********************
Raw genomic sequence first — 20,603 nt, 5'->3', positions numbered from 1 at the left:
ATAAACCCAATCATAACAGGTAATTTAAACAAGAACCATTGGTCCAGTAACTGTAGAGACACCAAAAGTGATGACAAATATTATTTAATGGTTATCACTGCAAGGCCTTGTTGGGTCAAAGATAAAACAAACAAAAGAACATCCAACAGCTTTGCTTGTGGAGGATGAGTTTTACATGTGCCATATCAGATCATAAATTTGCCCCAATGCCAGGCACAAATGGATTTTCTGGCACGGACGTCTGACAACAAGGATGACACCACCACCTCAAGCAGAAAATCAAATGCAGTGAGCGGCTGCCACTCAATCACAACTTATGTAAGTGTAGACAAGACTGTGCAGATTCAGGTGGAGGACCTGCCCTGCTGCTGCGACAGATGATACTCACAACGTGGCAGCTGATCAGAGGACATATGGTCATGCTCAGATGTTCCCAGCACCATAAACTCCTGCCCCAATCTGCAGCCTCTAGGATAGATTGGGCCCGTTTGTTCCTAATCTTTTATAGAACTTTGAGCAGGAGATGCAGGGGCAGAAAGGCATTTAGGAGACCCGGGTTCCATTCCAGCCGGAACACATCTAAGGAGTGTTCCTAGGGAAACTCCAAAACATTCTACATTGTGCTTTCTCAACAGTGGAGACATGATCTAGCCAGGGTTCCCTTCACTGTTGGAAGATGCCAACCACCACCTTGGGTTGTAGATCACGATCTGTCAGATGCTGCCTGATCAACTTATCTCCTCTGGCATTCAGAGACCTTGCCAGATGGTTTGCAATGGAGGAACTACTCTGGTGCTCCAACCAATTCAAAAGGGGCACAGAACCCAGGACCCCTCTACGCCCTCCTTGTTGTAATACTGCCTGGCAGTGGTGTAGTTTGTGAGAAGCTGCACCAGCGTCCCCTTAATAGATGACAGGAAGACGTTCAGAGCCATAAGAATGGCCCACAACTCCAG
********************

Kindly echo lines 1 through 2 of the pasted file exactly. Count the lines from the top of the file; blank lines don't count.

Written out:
Raw genomic sequence first — 20,603 nt, 5'->3', positions numbered from 1 at the left:
ATAAACCCAATCATAACAGGTAATTTAAACAAGAACCATTGGTCCAGTAACTGTAGAGACACCAAAAGTGATGACAAATATTATTTAATGGTTATCACTGCAAGGCCTTGTTGGGTCAAAGATAAAACAAACAAAAGAACATCCAACAGCTTTGCTTGTGGAGGATGAGTTTTACATGTGCCATATCAGATCATAAATTTGCCCCAATGCCAGGCACAAATGGATTTTCTGGCACGGACGTCTGACAACAAGGATGACACCACCACCTCAAGCAGAAAATCAAATGCAGTGAGCGGCTGCCACTCAATCACAACTTATGTAAGTGTAGACAAGACTGTGCAGATTCAGGTGGAGGACCTGCCCTGCTGCTGCGACAGATGATACTCACAACGTGGCAGCTGATCAGAGGACATATGGTCATGCTCAGATGTTCCCAGCACCATAAACTCCTGCCCCAATCTGCAGCCTCTAGGATAGATTGGGCCCGTTTGTTCCTAATCTTTTATAGAACTTTGAGCAGGAGATGCAGGGGCAGAAAGGCATTTAGGAGACCCGGGTTCCATTCCAGCCGGAACACATCTAAGGAGTGTTCCTAGGGAAACTCCAAAACATTCTACATTGTGCTTTCTCAACAGTGGAGACATGATCTAGCCAGGGTTCCCTTCACTGTTGGAAGATGCCAACCACCACCTTGGGTTGTAGATCACGATCTGTCAGATGCTGCCTGATCAACTTATCTCCTCTGGCATTCAGAGACCTTGCCAGATGGTTTGCAATGGAGGAACTACTCTGGTGCTCCAACCAATTCAAAAGGGGCACAGAACCCAGGACCCCTCTACGCCCTCCTTGTTGTAATACTGCCTGGCAGTGGTGTAGTTTGTGAGAAGCTGCACCAGCGTCCCCTTAATAGATGACAGGAAGACGTTCAGAGCCATAAGAATGGCCCACAACTCCAG